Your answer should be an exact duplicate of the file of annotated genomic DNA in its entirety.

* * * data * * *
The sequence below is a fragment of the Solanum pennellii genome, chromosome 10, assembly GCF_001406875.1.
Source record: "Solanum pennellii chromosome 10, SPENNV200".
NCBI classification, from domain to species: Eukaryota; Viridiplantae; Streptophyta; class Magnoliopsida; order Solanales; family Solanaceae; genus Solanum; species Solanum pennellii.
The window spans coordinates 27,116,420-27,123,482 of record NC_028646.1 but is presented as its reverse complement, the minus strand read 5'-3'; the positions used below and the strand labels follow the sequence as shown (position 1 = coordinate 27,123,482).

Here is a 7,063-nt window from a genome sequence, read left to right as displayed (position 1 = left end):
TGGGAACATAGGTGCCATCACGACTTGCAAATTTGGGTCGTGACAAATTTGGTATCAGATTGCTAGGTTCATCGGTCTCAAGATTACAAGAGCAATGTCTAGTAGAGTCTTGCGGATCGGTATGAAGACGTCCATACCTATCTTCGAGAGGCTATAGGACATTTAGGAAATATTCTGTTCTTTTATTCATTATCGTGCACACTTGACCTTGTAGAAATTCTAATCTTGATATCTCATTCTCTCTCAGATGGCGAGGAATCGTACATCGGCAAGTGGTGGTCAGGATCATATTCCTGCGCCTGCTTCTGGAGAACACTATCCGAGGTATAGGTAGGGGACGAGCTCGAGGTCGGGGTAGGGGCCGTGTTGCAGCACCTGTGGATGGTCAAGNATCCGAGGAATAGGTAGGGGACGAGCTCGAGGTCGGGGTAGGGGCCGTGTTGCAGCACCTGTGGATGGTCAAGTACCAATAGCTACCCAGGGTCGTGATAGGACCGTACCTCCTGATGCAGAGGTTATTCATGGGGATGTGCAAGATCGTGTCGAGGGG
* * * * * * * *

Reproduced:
The sequence below is a fragment of the Solanum pennellii genome, chromosome 10, assembly GCF_001406875.1.
Source record: "Solanum pennellii chromosome 10, SPENNV200".
NCBI classification, from domain to species: Eukaryota; Viridiplantae; Streptophyta; class Magnoliopsida; order Solanales; family Solanaceae; genus Solanum; species Solanum pennellii.
The window spans coordinates 27,116,420-27,123,482 of record NC_028646.1 but is presented as its reverse complement, the minus strand read 5'-3'; the positions used below and the strand labels follow the sequence as shown (position 1 = coordinate 27,123,482).

Here is a 7,063-nt window from a genome sequence, read left to right as displayed (position 1 = left end):
TGGGAACATAGGTGCCATCACGACTTGCAAATTTGGGTCGTGACAAATTTGGTATCAGATTGCTAGGTTCATCGGTCTCAAGATTACAAGAGCAATGTCTAGTAGAGTCTTGCGGATCGGTATGAAGACGTCCATACCTATCTTCGAGAGGCTATAGGACATTTAGGAAATATTCTGTTCTTTTATTCATTATCGTGCACACTTGACCTTGTAGAAATTCTAATCTTGATATCTCATTCTCTCTCAGATGGCGAGGAATCGTACATCGGCAAGTGGTGGTCAGGATCATATTCCTGCGCCTGCTTCTGGAGAACACTATCCGAGGTATAGGTAGGGGACGAGCTCGAGGTCGGGGTAGGGGCCGTGTTGCAGCACCTGTGGATGGTCAAGNATCCGAGGAATAGGTAGGGGACGAGCTCGAGGTCGGGGTAGGGGCCGTGTTGCAGCACCTGTGGATGGTCAAGTACCAATAGCTACCCAGGGTCGTGATAGGACCGTACCTCCTGATGCAGAGGTTATTCATGGGGATGTGCAAGATCGTGTCGAGGGG